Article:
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​One sperm donor's extended family

Family ties are more than a bit ambiguous for children conceived with the help of a sperm donor. And finally being able to give meaning to the phrase can be a life-changing experience for all concerned. Our Cover Story is reported by Mark Strassmann:

Todd Whitehurst is walking into the unknown ("Oh my God, yeah, no idea what to expect," he said). Four kids are waiting for him a half-mile away.

One of them is 20-year-old Sarah Malley.

"I don't know what to say. I don't know what to do," she admitted.

Strassmann asked, "What makes you nervous?"

"What do you say when you're meeting your biological family for the first time? I don't know."

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Todd Whitehurst with eight of the children he fathered as a sperm bank donor.
CBS News

Whitehurst is their biological father -- the one they're about to meet. "Like, what if they turned out to be really strange and shy? And they don't look up and they're very anti-social or something?" he said.

He's a 49-year-old computer engineer who works for Google.

In 1998, then a Stanford grad student, he noticed something in the school paper: "They would run a big ad, say, you know: 'Young men, 18-30, needed for sperm donation."

Did he have any qualms about it? "No. I guess my feeling on it was, the folks who end up going to a sperm bank really want children quite badly. Why wouldn't you want to help those people out?"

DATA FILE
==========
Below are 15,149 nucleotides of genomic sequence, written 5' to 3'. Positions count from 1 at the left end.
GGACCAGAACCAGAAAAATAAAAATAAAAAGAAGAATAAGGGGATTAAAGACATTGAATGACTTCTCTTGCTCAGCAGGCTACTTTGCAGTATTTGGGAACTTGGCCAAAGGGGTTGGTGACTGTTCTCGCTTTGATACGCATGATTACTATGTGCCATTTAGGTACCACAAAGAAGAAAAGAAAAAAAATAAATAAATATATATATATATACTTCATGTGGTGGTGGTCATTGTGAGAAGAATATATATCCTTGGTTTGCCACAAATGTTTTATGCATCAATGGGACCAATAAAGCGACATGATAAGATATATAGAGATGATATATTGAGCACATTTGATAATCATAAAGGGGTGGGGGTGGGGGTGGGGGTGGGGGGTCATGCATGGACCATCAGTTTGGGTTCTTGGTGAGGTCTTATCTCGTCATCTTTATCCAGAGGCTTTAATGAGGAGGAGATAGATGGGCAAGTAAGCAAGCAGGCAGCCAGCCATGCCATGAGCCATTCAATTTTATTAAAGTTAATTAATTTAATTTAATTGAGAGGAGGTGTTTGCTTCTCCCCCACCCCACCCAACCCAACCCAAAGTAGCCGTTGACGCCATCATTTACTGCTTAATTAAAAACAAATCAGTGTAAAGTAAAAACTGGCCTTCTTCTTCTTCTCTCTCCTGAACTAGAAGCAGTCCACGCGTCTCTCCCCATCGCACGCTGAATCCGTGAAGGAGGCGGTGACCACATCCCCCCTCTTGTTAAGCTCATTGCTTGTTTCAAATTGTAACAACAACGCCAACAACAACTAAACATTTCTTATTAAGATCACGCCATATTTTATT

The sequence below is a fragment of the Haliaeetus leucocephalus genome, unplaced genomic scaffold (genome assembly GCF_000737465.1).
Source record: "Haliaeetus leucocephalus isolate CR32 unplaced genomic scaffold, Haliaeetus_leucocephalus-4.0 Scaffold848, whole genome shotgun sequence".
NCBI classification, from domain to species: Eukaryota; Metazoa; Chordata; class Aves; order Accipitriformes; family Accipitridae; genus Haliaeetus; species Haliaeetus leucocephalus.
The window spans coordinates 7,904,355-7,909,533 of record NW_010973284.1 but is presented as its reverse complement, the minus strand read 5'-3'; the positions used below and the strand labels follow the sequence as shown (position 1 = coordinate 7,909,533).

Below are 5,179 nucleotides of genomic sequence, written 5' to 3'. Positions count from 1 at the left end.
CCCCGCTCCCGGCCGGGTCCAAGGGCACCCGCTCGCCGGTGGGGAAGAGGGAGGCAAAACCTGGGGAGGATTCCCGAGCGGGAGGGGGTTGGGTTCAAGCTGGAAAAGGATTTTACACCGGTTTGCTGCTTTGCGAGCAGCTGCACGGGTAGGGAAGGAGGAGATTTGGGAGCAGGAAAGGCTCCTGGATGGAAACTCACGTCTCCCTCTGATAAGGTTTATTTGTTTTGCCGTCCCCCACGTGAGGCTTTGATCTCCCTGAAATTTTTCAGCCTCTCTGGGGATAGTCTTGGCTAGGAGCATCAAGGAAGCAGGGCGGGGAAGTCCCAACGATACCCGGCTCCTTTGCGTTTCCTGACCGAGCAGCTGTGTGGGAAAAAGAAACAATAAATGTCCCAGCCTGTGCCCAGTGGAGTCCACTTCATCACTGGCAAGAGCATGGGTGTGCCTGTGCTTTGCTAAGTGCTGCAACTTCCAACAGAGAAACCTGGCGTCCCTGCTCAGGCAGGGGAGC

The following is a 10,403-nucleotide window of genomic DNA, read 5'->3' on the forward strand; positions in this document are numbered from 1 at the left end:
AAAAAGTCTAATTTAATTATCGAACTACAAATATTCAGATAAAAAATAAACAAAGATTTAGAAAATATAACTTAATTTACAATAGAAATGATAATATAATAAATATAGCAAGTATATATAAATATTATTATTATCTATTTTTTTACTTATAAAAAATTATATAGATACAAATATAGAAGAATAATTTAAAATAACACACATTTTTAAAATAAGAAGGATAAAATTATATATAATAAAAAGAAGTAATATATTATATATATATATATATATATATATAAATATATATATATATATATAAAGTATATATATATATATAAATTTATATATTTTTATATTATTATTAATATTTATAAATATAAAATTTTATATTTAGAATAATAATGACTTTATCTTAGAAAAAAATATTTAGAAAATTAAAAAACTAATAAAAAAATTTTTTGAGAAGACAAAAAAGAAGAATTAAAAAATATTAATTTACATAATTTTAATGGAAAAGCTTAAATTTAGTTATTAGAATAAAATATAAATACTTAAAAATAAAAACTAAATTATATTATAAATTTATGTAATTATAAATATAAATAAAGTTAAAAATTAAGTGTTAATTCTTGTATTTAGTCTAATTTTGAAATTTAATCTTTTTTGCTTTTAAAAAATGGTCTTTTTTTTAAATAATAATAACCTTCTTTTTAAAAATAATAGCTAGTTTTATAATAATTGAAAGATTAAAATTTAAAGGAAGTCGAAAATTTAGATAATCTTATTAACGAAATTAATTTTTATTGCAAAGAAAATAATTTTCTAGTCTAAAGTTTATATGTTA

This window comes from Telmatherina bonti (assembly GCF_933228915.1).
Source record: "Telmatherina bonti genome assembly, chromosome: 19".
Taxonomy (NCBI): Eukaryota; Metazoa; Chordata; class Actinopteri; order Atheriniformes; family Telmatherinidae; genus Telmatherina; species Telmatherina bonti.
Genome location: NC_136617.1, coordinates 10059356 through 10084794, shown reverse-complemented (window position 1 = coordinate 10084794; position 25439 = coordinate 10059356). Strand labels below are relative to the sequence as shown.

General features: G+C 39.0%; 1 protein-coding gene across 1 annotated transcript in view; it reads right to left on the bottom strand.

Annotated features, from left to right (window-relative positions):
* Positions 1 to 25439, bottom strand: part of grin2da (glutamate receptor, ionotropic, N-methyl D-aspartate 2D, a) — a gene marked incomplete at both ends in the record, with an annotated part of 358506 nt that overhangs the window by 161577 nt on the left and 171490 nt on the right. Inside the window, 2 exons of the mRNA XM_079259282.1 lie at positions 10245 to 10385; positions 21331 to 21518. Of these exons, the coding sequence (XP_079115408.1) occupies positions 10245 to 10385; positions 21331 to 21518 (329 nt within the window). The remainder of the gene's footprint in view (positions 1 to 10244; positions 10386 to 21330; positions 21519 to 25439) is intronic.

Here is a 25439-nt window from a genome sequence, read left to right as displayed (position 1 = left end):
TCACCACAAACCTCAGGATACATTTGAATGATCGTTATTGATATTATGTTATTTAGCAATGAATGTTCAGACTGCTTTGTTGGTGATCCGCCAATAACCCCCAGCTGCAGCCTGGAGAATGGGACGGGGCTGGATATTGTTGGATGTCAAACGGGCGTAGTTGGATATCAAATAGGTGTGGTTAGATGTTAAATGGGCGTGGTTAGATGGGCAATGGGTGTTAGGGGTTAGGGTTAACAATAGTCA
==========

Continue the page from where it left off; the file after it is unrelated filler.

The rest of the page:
Whitehurst, who had two children of his own from a previous marriage, never expected to MEET any of his donor children. Sperm banks follow a protocol: all donor-dads sign an agreement to remain anonymous.

The families on the receiving end are only given basic background information about their donor -- his age, ethnicity, height, birthplace, education and so on.

Clinics also give each donor-dad a unique donor ID number. And THAT has become the gateway to improbable meetings, like the one Whitehurst is about to have. "It's a bit nerve wracking," he said.

And it never would have happened, if not for one woman: Wendy Kramer. The mother of a donor son, she saw how curious he was to learn more about his donor father.

"It's an innate human desire to want to know where we come from," she said.

So Kramer founded an on-line database called the Donor Sibling Registry. It's a networking site for children who want to connect by matching their donor-father's ID number. Forty-seven thousand people have registered, including 2,300 donor-dads.

"Kids want to know: 'I want to hear my donor's laugh. I want to see him smile. I want to know what he thinks is funny. I want to look into his face, I want to shake his hand,'" she said.